“Cancer has affected everyone in some way and people are willing to give their time and money to fight it, and improve the care and recovery for patients,” he says.
With a modest filming budget, Dr. O’Donnell was able to assemble a dream team of volunteers: Sasha Knowlton, MD, a physician in rehabilitation medicine; Jessica Garton, a physical therapist specializing in cancer patients; Rachel Millstein, a clinical psychologist; and Lauren Winters, a nurse practitioner in the breast cancer group who is a certified yoga instructor with special certification for cancer patients. Flywheel instructor and Simmons nutritionist, Rachele Pojednic also agreed to lead the workouts on camera free of charge. The team met over the course of a year to develop workouts and cater to unique needs and modifications for all patients. Garton can be seen in each video demonstrating modified versions of the exercises.
“We understand that some cancer patients may have physical limitations and that certain people may not be able to do certain moves,” says Dr. O’Donnell. “That’s why a rehab doctor and physical therapist are ensuring that we have something for everyone, and we present exercises with modifications to help address this.”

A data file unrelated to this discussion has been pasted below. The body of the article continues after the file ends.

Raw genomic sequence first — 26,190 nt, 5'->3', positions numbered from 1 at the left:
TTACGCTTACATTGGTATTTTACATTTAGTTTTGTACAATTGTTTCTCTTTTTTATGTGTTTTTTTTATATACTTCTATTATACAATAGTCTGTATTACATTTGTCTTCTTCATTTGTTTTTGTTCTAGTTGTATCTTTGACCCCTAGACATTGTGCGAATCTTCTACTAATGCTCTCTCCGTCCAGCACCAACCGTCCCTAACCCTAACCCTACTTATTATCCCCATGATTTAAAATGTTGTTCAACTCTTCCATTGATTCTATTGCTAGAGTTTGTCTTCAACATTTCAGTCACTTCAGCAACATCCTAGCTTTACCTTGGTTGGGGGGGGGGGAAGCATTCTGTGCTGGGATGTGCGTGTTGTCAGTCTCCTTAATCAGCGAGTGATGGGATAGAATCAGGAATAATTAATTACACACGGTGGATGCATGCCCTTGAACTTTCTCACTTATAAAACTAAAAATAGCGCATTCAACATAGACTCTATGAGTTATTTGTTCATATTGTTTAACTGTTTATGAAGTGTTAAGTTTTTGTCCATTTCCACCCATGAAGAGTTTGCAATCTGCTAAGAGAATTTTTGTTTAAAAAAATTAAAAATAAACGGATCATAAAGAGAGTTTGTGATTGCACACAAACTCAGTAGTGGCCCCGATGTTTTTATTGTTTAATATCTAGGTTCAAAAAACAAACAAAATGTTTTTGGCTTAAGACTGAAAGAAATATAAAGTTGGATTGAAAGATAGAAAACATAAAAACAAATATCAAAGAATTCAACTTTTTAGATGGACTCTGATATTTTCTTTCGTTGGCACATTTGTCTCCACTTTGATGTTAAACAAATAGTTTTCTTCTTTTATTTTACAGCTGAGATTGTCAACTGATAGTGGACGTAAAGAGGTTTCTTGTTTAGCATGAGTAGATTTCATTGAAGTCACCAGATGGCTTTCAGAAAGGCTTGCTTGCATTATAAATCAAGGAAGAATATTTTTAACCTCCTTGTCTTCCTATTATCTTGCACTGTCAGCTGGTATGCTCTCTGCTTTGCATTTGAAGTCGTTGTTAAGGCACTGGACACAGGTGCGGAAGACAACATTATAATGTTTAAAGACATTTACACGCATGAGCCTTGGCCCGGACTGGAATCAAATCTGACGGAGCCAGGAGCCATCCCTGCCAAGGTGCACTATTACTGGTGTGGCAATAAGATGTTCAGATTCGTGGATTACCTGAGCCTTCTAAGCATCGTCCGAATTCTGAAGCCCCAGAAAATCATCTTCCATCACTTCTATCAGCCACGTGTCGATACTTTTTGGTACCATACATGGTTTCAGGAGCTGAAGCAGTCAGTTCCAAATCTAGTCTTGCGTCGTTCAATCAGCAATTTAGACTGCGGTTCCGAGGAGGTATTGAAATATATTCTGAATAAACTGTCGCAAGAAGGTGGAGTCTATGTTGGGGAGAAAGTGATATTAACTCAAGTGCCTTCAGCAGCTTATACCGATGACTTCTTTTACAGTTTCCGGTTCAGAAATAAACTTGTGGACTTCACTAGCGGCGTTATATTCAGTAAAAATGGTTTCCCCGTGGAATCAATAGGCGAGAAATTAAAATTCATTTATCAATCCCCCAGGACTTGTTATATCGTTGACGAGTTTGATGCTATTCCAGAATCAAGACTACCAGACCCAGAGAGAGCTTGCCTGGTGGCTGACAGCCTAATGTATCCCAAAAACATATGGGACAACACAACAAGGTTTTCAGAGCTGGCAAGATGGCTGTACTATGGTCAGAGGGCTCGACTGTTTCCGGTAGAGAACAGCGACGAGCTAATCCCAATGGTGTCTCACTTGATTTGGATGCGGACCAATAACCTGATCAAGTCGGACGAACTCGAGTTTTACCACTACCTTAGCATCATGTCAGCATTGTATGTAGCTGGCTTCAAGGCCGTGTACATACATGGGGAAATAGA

While recruiting participants for the shoots, Dr. O’Donnell leapt at the opportunity to include Ironman champion, triathlon legend, and thyroid cancer survivor Karen Smyers. The triathlete remembered the challenges and fear following her diagnosis and was all too happy to help.
“One of the scariest parts of getting cancer for me was this feeling of not being in control of my body,” says Smyers. “I had no idea this potentially deadly disease was growing inside of me. For someone who uses her body to make a living as a professional triathlete, it was a shocking realization. Getting back to exercise and eventual serious training restored my faith in my body.”
Smyers brought along a few friends from her triathlon club, Team Psycho, and was surprised by the intensity of the workouts. “It was really fun, but harder than I expected—probably because I was bold enough to jump right into the advanced session,” she admits. “Everyone was there because they really believed in the cause, so there was a great vibe and energy. I practiced in the exercise-dance session, and ‘Dancing with the Stars’ will not be calling me anytime soon, but I had a blast doing it! It’s nice to do something other than swim, bike, and run.”